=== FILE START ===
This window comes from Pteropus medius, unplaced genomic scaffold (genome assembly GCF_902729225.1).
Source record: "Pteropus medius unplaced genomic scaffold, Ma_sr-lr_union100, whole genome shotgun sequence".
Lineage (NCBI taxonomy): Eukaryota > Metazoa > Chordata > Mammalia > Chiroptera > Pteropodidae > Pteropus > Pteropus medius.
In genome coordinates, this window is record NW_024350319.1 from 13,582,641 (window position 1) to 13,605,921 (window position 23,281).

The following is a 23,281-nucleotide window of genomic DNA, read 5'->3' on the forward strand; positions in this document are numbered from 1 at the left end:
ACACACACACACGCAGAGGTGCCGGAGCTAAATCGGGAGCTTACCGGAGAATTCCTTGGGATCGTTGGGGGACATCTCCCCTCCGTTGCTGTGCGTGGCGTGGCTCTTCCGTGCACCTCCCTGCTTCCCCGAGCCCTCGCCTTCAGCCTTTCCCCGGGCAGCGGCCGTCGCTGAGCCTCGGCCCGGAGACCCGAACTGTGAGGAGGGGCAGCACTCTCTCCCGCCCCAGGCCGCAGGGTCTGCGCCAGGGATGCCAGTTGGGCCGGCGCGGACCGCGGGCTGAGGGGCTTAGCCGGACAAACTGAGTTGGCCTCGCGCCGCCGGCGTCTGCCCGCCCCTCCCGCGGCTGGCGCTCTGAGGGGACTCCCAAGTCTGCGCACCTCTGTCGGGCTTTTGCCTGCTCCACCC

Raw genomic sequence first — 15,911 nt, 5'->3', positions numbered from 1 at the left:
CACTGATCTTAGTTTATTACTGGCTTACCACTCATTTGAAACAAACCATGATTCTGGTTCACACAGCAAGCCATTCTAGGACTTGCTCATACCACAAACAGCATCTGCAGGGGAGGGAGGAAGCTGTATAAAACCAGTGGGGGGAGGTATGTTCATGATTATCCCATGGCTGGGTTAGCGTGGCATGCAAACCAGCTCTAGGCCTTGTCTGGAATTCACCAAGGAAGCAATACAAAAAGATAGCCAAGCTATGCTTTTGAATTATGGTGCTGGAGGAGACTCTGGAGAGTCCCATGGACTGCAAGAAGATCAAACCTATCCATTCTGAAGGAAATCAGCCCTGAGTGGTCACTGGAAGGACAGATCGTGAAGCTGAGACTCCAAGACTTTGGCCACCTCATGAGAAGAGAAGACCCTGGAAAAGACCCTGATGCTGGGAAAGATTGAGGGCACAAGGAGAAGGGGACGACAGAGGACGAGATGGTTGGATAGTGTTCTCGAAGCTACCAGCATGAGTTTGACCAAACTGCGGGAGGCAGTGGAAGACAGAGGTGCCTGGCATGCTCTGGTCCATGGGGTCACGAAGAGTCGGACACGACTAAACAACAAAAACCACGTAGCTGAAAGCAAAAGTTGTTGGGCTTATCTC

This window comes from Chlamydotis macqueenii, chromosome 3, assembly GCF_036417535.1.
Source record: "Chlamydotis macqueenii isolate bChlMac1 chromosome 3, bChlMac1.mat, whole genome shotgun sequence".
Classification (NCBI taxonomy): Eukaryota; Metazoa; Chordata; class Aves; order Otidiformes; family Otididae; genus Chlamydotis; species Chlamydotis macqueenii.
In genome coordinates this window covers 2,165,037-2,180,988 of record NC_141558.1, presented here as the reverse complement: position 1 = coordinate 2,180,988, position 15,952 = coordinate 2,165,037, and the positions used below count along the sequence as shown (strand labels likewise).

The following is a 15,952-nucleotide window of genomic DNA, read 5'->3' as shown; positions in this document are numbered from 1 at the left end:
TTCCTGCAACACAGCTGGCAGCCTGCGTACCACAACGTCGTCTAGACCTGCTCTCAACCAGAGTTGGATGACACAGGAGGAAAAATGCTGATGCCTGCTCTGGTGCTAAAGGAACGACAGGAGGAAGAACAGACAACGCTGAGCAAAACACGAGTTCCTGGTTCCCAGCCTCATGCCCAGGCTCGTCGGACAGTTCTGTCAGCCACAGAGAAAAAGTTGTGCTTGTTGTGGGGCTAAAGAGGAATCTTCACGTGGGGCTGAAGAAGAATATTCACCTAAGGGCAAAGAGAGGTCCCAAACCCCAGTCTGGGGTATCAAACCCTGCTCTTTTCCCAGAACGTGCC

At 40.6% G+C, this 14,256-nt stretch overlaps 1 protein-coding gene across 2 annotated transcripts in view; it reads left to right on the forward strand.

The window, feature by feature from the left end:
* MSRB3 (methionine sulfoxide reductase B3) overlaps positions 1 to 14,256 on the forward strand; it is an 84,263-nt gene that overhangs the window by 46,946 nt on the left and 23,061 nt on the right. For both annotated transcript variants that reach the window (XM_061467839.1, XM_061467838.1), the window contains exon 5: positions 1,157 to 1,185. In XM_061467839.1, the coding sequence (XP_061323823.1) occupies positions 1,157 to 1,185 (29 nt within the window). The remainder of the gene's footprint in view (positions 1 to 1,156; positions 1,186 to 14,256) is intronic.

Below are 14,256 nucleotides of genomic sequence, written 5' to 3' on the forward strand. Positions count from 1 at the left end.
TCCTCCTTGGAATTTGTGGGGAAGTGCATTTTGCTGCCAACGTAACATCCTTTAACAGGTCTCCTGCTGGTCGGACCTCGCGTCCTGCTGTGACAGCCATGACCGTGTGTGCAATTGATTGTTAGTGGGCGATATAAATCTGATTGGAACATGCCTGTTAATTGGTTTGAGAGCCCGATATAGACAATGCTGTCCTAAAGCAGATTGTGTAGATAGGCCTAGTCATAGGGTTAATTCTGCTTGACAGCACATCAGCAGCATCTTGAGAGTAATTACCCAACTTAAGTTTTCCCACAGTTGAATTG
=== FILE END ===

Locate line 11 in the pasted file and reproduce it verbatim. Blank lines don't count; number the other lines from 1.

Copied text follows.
Classification (NCBI taxonomy): Eukaryota; Metazoa; Chordata; class Aves; order Otidiformes; family Otididae; genus Chlamydotis; species Chlamydotis macqueenii.